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AEM EMS-4 fuel injector impedance/deadtime questions

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Hello all,

I am working on a customer 1970 Porsche 911 with a hot-rod 2.7-liter engine with higher-compression/cams (not sure which ones), twin spark plugs per cylinder (using a distributor), PMO ITBs and an AEM EMS-4 engine management system. It runs well while driving and especially at larger throttle openings, but at idle and low throttle openings, there is a lot of unburnt fuel going through the engine, our exhaust gas analyzer shows well over 2000 ppm HC at times! Engine is good mechanically and secondary ignition scope pattern of both ignition circuits is good. Fuel pressure is where it should be at about 43 PSI at idle.

After much trial and error with connection issues with the AEM EMS-4 ECU, I was able to connect with the ECU, and I was able to talk to the guy who built and tuned the car ~10 years ago. He sounds like a knowledgeable tuner/builder, said he does mostly MOTEC systems these days, but he said he did 3 different customer 911s with the AEM EMS-4 during the last decade and had numerous issues with the system and with their tech support. One of the first things I noticed on the car was a mystery electronic box on the firewall, turns out it is an injector resistor unit from a late '80s/early '90s Honda Accord! The builder claims it was needed because the fuel injectors used were on the borderline of AEM's impedance specs (which are 8.0 ohms per the EMS-4 manual) and it blew some injector drivers.

However, the fuel injectors used are Bosch part # 0 280 150 786, which are the factory-installed injectors in 3.6L Porsche 964 and the early 993 series. These are NOT low-impedance injectors, I measured 15.9 ohms on each injector, and the Honda resistor pack adds a further 12 ohms! I have not yet investigated exactly how the resistor pack is wired into the injector circuit, but the builder stated he uses 3 of EMS-4's 4 injector drivers and runs the injectors in "semi-sequential" mode using a 60-2 crank trigger (no cam sync).

I decided to check the current ramp of one of the fuel injector circuits using our Picoscope, see the first attachment of the injector waveform of the hot rod 2.7L 911 idling with the engine fully warm. I have never seen an injector current waveform with such a pronounced "hump" before the pintle fully opened. Compare this to the second waveform (third attachment) of a stock 1993 Porsche 964 that we also have in the shop, uses the exact same fuel injectors with no additional resistors, but has full sequential injection from the factory (Hall sensor in distributor), this one is at idle after cold start, and looks like every other injector current waveform that I have seen. Please also note the approximate "dead time" before the injector pintle is fully open---I forgot to set the Pico rulers in the first screenshot, but it can easily be seen.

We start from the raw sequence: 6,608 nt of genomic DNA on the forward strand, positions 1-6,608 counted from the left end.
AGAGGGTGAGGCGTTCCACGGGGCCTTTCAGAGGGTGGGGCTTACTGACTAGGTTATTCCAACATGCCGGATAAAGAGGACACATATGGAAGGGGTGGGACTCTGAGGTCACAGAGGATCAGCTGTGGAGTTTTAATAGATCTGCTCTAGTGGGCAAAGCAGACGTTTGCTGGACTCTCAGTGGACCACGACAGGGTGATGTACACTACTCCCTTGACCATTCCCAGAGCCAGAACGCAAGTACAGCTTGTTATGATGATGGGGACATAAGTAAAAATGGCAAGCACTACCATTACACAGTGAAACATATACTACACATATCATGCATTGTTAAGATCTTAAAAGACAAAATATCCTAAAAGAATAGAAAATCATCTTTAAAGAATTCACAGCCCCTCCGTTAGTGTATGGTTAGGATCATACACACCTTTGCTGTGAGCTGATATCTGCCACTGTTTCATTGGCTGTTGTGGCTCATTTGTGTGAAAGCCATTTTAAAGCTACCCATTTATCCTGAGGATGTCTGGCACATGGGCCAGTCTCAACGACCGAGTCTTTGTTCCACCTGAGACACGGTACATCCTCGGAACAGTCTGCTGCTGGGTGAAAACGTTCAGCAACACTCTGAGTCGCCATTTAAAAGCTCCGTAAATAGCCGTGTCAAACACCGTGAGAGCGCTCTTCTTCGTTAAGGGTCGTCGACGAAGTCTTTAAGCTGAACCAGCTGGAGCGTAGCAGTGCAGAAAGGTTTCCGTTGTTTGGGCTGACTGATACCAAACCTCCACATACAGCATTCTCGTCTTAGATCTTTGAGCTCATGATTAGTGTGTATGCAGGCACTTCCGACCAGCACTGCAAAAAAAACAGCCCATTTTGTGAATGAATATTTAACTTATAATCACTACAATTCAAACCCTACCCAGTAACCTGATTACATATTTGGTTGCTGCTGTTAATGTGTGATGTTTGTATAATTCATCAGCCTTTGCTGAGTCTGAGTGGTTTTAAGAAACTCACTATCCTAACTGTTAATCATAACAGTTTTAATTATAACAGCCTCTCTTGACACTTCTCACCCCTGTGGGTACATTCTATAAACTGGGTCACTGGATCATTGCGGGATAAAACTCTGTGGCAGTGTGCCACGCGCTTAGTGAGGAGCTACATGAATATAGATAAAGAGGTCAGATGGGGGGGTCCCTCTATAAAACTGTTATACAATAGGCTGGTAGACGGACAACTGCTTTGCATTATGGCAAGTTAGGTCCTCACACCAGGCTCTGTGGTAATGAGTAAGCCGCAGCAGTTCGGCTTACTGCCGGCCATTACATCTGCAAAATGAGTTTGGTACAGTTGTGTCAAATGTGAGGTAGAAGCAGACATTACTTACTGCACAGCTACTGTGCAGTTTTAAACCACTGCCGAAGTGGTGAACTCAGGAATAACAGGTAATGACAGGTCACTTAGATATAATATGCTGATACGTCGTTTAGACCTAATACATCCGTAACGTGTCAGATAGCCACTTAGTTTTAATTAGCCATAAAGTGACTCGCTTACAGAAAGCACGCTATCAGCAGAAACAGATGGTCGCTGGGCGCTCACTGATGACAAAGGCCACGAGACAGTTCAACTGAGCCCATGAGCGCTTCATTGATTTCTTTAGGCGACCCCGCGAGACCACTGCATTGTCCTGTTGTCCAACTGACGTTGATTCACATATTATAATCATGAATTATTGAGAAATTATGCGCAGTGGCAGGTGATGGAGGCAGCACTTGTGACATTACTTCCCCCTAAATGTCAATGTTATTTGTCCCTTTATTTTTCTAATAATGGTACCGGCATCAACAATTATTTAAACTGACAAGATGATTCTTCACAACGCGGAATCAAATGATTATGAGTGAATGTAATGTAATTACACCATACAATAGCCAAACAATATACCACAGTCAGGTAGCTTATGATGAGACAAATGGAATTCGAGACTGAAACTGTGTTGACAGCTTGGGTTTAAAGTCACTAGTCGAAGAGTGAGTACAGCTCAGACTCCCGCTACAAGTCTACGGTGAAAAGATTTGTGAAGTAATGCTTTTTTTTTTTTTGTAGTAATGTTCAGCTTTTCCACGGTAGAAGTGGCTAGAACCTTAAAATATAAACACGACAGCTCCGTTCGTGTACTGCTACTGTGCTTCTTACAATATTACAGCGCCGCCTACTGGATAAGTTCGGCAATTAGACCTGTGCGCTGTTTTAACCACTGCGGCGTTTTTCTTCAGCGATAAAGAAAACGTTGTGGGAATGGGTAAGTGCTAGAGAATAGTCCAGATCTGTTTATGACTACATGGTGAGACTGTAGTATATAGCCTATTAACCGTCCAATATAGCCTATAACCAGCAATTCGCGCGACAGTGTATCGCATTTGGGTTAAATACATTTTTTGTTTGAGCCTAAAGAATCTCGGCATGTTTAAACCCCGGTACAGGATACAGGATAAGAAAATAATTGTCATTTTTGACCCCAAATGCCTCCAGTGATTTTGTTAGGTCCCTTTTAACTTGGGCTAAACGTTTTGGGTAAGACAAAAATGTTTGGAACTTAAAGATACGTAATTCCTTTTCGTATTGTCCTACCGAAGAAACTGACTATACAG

The second screenshot is from the AEM EMS-4 "trims" menu, which shows the injector dead time/primary voltage offset curve at the lower right, and the live dead time reading is highlighted in red by the AEM software at 0.53 ms, which appears to be far less than the actual measured pintle opening time of 1.5-1.5 mS for each.

My main question is, could such high impedance in the injector circuit (presumably almost 28 ohms per injector) be the cause of the pronounced "hump" in the first waveform? I know that Ohm's law states that increased resistance will reduce current flow, but it would it not also cause it to be more difficult for the injector pintle to lift off its seat?

I am tempted to bypass the resistor pack, but I am leery of doing so based on the builder's comments about blowing injector drivers---I will check with AEM tech support, but the high-impedance resistors and the extra resistor pack do not make sense to me. Any comments from those with experience in the matter, and if running batch vs semi-batch vs full sequential has any effect on the electrical load of the injector driver transistors.

I am hoping that removing the resistor pack and correcting the injector dead time would give the injectors a better chance at achieving full atomization at idle, and while I know the entire fuel map will need to be re-done, I can start by doing the math and applying a global percentage of pulsewidth change across the full fuel map to keep the overall air-fuel ratios intact.

Attached Files


What you were told about the injector drivers failing without the resistor box is correct. What you're seeing is a series of compromises due to a low quality engine management system combined with inefficient old school injectors which draw more current than modern offerings.

I respect your desire to try to optimize the vehicle as is, but don't feel you'll achieve a satisfactory result with what's in front of you. You seem detail oriented and have the equipment to determine proper engine operation, so I feel your time and the customer's interest will be better served by installing a proper engine management system. While at it, I would also switch to modern injectors (Injector Dynamics) which come with excellent injector characterization data and will offer greater precision in fuel delivery.